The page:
Requiring School Bus Drivers, Crossing Guards, and School Resource Officers Wear Body Cameras
H.4432 would mandate that school bus drivers, school crossing guards, and resource officers wear body-worn cameras. The State Department of Education (DOE) would develop guidelines governing the use of the cameras. Once school districts received the guidelines they would be tasked with developing policies and procedures for the use of body-worn cameras and submitting these policies to the DOE for review and approval. Within 300 days of this bill becoming law the DOE would submit a report to the General Assembly including recommendations for further law changes to implement this bill, and the fiscal impact of this policy.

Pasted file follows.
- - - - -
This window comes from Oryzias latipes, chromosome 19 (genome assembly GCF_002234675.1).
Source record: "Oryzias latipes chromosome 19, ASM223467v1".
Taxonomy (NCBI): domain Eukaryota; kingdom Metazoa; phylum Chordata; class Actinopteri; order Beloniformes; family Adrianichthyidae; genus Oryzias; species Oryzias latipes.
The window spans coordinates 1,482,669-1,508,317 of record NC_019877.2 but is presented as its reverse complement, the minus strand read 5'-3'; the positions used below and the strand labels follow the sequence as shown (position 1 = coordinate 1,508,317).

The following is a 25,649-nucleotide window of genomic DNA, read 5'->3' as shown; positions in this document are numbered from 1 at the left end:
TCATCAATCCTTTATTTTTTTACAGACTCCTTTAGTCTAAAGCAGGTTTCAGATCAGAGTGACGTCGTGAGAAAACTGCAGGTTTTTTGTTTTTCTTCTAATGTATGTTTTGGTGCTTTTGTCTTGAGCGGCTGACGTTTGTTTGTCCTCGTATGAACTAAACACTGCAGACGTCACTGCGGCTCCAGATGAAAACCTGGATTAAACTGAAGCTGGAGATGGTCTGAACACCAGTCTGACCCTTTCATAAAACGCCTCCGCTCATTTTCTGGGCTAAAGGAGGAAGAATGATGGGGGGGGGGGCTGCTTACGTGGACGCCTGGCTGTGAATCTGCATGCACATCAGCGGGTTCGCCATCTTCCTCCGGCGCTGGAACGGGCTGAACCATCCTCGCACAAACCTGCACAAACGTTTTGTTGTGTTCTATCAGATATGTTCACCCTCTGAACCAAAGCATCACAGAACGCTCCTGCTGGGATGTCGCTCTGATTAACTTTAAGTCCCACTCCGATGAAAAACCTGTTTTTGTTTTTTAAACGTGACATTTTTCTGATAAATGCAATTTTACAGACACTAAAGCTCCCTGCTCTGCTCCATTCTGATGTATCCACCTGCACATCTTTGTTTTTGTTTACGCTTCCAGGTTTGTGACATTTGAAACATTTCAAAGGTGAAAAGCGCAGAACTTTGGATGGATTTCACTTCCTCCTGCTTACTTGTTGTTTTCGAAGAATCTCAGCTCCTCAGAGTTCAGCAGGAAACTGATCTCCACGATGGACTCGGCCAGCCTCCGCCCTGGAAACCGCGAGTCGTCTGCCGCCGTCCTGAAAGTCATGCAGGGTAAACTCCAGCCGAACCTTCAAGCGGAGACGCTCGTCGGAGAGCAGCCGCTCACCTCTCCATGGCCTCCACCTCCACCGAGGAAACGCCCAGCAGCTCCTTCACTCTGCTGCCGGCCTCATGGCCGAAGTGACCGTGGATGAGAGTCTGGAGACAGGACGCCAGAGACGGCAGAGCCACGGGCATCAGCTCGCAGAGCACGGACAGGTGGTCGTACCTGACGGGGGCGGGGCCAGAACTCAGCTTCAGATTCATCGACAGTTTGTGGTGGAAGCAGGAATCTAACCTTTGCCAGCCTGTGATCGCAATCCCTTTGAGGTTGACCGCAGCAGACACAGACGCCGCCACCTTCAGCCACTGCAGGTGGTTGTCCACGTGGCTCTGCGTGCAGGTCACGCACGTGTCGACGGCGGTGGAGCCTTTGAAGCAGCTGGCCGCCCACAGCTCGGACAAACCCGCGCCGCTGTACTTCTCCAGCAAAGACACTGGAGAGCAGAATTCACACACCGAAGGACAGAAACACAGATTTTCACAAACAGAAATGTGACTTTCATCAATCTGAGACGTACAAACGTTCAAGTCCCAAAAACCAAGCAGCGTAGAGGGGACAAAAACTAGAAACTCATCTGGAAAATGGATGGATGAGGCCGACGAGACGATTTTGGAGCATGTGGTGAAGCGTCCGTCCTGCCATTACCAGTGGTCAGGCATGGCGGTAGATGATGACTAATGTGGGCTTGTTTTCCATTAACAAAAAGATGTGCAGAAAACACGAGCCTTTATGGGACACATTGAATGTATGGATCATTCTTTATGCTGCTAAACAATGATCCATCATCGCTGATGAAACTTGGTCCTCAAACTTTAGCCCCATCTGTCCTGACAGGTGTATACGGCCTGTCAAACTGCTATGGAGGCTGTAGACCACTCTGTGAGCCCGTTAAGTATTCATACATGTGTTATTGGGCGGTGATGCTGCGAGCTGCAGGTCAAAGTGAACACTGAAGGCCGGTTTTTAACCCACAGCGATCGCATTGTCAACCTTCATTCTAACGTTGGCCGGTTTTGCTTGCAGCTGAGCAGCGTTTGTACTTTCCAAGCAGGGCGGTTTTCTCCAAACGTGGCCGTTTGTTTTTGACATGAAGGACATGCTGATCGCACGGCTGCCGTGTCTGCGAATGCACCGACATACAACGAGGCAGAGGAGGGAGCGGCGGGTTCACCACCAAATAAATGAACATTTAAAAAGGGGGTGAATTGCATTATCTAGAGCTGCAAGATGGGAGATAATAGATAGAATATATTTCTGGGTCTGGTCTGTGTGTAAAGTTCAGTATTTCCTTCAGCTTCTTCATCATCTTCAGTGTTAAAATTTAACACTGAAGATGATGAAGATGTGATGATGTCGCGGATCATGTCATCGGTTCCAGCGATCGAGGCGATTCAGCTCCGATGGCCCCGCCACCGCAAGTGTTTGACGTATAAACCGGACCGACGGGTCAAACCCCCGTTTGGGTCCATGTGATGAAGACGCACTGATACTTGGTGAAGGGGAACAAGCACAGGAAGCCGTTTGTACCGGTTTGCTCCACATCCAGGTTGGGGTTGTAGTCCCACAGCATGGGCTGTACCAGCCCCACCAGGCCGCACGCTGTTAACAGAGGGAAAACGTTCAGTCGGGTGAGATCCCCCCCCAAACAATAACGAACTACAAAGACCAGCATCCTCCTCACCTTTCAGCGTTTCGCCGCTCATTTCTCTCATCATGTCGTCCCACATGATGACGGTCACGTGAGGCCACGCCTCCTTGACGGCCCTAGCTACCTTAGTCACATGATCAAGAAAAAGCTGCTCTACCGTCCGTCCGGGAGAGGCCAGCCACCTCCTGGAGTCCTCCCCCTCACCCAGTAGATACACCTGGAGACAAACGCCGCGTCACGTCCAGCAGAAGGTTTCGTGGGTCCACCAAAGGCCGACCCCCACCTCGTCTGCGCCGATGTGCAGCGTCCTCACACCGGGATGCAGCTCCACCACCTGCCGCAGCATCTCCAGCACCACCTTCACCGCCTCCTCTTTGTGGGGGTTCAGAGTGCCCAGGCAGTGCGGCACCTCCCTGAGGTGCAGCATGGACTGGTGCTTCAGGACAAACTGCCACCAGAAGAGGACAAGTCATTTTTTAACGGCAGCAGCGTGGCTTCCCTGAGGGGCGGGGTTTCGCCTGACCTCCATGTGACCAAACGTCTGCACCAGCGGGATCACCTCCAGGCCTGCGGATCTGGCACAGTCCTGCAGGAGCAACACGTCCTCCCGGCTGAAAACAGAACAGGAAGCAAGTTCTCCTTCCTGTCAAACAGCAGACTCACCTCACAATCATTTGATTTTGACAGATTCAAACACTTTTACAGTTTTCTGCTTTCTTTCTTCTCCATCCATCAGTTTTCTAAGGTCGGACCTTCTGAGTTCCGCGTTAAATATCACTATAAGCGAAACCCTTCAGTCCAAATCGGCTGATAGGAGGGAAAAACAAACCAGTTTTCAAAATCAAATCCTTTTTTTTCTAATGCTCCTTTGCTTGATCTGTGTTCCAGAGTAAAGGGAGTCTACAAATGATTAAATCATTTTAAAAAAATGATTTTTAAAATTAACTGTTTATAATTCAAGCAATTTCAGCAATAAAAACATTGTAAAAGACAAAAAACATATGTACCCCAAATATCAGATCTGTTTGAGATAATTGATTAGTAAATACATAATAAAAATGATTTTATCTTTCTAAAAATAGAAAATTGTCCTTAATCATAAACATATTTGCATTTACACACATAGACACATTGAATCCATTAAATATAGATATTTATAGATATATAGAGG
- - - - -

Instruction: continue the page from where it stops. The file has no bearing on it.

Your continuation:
Any data recorded by the body-worn cameras required by this bill is subject to FOIA.
The merits of mandating the use of body-worn cameras by law enforcement officers with a general jurisdiction can be debated. There are privacy concerns attached to such a policy, but there is also the possibility that requiring the use of body-worn cameras could reduce abuses of power by officials the government gives a wide authority to use force, up to and including deadly force. Requiring employees such as bus drivers and crossing guards to wear cameras comes with much the same potential for privacy violation as does requiring cameras for police, but it has far less potential to stem abuses of power. Requiring cameras for these kind of employees would be an expensive mandate that could contribute to violations of citizens’ privacy, for little if any benefit.